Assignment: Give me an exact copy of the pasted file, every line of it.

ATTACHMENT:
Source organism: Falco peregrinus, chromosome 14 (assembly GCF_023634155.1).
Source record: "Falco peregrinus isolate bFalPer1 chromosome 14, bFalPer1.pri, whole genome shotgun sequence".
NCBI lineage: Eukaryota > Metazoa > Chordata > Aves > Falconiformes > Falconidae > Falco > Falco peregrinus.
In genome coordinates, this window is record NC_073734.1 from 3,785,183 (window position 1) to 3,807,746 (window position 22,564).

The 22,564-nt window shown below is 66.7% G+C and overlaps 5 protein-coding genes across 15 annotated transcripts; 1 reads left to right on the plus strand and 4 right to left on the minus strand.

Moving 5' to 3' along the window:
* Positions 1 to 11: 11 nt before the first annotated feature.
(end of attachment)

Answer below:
Source organism: Falco peregrinus, chromosome 14 (assembly GCF_023634155.1).
Source record: "Falco peregrinus isolate bFalPer1 chromosome 14, bFalPer1.pri, whole genome shotgun sequence".
NCBI lineage: Eukaryota > Metazoa > Chordata > Aves > Falconiformes > Falconidae > Falco > Falco peregrinus.
In genome coordinates, this window is record NC_073734.1 from 3,785,183 (window position 1) to 3,807,746 (window position 22,564).

The 22,564-nt window shown below is 66.7% G+C and overlaps 5 protein-coding genes across 15 annotated transcripts; 1 reads left to right on the plus strand and 4 right to left on the minus strand.

Moving 5' to 3' along the window:
* Positions 1 to 11: 11 nt before the first annotated feature.